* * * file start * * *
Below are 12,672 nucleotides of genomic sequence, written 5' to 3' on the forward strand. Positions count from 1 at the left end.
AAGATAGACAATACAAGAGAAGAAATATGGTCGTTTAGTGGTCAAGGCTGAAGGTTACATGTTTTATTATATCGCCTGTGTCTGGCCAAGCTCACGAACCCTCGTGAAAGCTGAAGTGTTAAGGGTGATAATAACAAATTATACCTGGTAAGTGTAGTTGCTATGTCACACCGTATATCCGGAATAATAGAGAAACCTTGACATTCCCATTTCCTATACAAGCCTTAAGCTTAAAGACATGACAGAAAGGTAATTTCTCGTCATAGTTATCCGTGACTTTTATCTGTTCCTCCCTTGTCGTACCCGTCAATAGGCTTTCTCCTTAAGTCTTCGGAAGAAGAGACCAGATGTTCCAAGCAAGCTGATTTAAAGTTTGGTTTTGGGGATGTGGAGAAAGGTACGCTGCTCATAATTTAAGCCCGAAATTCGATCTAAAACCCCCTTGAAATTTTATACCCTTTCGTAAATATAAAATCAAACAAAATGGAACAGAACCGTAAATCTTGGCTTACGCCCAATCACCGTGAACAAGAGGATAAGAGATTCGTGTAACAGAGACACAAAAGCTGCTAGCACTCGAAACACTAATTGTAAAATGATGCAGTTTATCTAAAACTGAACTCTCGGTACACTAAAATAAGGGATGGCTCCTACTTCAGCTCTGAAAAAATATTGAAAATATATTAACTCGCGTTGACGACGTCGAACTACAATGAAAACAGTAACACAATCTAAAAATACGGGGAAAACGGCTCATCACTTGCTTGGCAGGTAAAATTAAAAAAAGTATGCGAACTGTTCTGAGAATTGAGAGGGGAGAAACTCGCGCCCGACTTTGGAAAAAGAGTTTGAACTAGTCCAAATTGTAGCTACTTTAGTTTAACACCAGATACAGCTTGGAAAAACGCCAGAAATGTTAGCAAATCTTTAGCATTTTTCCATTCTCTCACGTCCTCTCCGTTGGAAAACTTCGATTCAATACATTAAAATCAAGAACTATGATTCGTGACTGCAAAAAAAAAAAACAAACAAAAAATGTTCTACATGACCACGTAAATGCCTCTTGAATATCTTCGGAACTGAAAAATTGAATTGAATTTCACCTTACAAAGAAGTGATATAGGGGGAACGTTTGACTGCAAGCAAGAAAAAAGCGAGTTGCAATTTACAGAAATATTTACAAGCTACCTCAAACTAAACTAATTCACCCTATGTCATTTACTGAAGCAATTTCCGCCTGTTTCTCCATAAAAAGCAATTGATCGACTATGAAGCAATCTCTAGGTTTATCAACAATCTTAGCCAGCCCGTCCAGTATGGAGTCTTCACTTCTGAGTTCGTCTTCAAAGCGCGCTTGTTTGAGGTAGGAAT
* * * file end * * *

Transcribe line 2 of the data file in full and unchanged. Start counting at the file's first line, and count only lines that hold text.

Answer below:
AAGATAGACAATACAAGAGAAGAAATATGGTCGTTTAGTGGTCAAGGCTGAAGGTTACATGTTTTATTATATCGCCTGTGTCTGGCCAAGCTCACGAACCCTCGTGAAAGCTGAAGTGTTAAGGGTGATAATAACAAATTATACCTGGTAAGTGTAGTTGCTATGTCACACCGTATATCCGGAATAATAGAGAAACCTTGACATTCCCATTTCCTATACAAGCCTTAAGCTTAAAGACATGACAGAAAGGTAATTTCTCGTCATAGTTATCCGTGACTTTTATCTGTTCCTCCCTTGTCGTACCCGTCAATAGGCTTTCTCCTTAAGTCTTCGGAAGAAGAGACCAGATGTTCCAAGCAAGCTGATTTAAAGTTTGGTTTTGGGGATGTGGAGAAAGGTACGCTGCTCATAATTTAAGCCCGAAATTCGATCTAAAACCCCCTTGAAATTTTATACCCTTTCGTAAATATAAAATCAAACAAAATGGAACAGAACCGTAAATCTTGGCTTACGCCCAATCACCGTGAACAAGAGGATAAGAGATTCGTGTAACAGAGACACAAAAGCTGCTAGCACTCGAAACACTAATTGTAAAATGATGCAGTTTATCTAAAACTGAACTCTCGGTACACTAAAATAAGGGATGGCTCCTACTTCAGCTCTGAAAAAATATTGAAAATATATTAACTCGCGTTGACGACGTCGAACTACAATGAAAACAGTAACACAATCTAAAAATACGGGGAAAACGGCTCATCACTTGCTTGGCAGGTAAAATTAAAAAAAGTATGCGAACTGTTCTGAGAATTGAGAGGGGAGAAACTCGCGCCCGACTTTGGAAAAAGAGTTTGAACTAGTCCAAATTGTAGCTACTTTAGTTTAACACCAGATACAGCTTGGAAAAACGCCAGAAATGTTAGCAAATCTTTAGCATTTTTCCATTCTCTCACGTCCTCTCCGTTGGAAAACTTCGATTCAATACATTAAAATCAAGAACTATGATTCGTGACTGCAAAAAAAAAAAACAAACAAAAAATGTTCTACATGACCACGTAAATGCCTCTTGAATATCTTCGGAACTGAAAAATTGAATTGAATTTCACCTTACAAAGAAGTGATATAGGGGGAACGTTTGACTGCAAGCAAGAAAAAAGCGAGTTGCAATTTACAGAAATATTTACAAGCTACCTCAAACTAAACTAATTCACCCTATGTCATTTACTGAAGCAATTTCCGCCTGTTTCTCCATAAAAAGCAATTGATCGACTATGAAGCAATCTCTAGGTTTATCAACAATCTTAGCCAGCCCGTCCAGTATGGAGTCTTCACTTCTGAGTTCGTCTTCAAAGCGCGCTTGTTTGAGGTAGGAAT